So after running into trouble with the word “sale,” Repsly (Salepod at the time) decided to basically connect the words “sales” and “pod.” Since the owner of salespod.com was asking for $22,000 they decided to go with salespod.net. But, as it turned out, after a few years of doing business under this name they found out that Apple doesn’t allow apps with the keyword “pod,” and some of their potential clients thought they were doing typical sales CRM, like Salesforce.
Repsly.com is born.
Together with Fiktiv (a company out of Zagreb/Croatia) they found a 6 letter .com domain, that had one of the keywords they were interested in “reps”. On 8th of February 2014, they registered repsly.com and they registered and could also have fun with reps.ly. In the background of all this, Repsly grew, clients loved the new name, there was no backfire with the rankings on Google, and they were able to publish their app on Apple App Store.
Fiktiv team told me when their company is doing renaming, they are not going after a domain extension like .com. They are going after a great name (like about.me), and if it happens to be available on .com, all the better.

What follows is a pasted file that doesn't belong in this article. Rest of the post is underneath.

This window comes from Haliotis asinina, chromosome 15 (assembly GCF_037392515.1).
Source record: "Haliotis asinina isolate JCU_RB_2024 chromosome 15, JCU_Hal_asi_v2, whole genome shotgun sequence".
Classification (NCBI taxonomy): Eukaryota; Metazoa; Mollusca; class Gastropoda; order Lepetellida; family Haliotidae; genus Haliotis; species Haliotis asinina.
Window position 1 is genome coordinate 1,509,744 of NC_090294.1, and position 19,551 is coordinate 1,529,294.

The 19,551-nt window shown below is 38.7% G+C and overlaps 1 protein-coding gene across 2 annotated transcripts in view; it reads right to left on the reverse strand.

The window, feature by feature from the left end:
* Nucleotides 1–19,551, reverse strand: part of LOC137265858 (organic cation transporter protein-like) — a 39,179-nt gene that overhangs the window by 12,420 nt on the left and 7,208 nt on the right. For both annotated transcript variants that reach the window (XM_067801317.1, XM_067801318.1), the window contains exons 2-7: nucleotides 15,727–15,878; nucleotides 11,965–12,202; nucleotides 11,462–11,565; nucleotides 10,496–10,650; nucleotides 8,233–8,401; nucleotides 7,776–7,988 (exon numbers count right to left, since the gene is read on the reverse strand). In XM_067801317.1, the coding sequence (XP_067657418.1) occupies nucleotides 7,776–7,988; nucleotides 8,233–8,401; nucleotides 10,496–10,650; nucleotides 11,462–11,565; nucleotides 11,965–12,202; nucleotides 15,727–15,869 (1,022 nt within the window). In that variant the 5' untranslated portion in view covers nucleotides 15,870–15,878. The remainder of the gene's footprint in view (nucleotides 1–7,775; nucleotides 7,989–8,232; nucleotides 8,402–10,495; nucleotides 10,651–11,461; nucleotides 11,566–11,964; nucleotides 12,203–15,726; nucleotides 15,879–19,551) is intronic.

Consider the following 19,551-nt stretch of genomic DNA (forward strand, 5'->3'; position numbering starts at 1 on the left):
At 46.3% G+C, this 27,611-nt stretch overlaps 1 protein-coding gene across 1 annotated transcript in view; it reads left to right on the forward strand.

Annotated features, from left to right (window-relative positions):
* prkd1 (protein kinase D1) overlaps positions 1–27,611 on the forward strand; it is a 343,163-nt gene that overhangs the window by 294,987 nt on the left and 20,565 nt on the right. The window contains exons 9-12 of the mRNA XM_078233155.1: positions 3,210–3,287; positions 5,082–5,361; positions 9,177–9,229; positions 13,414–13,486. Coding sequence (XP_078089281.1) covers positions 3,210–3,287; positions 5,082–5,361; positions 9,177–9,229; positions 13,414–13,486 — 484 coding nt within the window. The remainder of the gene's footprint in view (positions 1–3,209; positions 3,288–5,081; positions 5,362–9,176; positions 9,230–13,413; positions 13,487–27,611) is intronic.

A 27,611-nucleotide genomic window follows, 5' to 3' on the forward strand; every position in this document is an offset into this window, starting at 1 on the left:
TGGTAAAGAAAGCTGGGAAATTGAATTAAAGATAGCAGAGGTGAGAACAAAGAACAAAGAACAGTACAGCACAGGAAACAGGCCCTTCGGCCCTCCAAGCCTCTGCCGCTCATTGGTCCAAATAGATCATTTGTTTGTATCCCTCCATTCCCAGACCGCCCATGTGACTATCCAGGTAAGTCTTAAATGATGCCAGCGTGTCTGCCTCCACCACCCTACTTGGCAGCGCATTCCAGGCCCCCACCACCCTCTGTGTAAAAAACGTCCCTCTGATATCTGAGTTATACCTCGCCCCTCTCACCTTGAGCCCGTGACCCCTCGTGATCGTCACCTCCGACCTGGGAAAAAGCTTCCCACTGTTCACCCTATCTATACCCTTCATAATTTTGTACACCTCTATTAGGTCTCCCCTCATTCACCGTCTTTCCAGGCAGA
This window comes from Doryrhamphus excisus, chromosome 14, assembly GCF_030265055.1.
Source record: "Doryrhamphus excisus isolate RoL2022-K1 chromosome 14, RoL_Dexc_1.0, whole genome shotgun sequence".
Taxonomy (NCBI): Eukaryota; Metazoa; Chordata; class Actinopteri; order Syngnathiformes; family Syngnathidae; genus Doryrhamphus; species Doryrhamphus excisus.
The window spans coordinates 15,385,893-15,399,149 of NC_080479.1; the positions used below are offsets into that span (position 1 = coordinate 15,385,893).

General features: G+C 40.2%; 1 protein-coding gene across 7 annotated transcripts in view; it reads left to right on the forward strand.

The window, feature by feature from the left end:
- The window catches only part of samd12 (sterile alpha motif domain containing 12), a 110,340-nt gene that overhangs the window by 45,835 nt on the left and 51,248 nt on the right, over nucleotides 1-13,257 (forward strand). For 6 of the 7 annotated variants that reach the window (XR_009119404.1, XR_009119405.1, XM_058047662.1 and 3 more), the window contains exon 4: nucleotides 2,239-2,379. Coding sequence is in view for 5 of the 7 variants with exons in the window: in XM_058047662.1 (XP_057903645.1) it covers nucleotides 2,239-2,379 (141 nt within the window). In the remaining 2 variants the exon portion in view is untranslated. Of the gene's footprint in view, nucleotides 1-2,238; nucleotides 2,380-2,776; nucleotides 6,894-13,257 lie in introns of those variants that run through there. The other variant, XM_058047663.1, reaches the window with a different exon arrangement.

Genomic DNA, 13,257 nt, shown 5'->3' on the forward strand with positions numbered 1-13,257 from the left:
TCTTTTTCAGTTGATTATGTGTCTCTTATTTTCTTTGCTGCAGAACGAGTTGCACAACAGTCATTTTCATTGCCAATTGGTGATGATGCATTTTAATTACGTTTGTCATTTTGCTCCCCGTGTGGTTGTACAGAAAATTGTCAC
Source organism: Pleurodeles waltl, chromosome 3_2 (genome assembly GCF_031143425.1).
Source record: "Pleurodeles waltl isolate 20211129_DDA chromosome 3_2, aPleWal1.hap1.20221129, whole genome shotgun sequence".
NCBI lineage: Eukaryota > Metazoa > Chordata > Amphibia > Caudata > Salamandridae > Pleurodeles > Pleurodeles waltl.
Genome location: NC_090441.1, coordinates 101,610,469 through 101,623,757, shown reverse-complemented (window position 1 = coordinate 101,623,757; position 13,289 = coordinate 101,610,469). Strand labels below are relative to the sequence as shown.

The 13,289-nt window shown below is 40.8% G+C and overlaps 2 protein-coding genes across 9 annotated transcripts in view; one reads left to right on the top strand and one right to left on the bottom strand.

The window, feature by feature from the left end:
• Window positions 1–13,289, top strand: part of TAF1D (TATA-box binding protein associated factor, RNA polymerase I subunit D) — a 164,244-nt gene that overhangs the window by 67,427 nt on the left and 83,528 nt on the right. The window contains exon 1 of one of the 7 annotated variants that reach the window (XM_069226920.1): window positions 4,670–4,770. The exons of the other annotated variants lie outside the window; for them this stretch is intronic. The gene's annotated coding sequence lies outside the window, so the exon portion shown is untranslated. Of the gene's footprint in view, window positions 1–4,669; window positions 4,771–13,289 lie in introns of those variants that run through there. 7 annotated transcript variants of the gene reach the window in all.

“Every company has their own methodology in picking names, which obviously includes trademark checks, domain availability and researching competition. You want to differentiate yourself from the competition as much as possible.” —Fiktiv.co
On a separate note, as you may have noticed Fiktiv themselves are on a .co domain. When they started a company in Croatia, they wanted to appeal to the local market and they registered a .hr domain name. A few years later they wanted to go global, and since the .com was taken they went with the .co. They feel it’s a great TLD and are not obsessed with a .com, they also add that people find them with a search engine and they haven’t seen a negative effect of not being on a .com.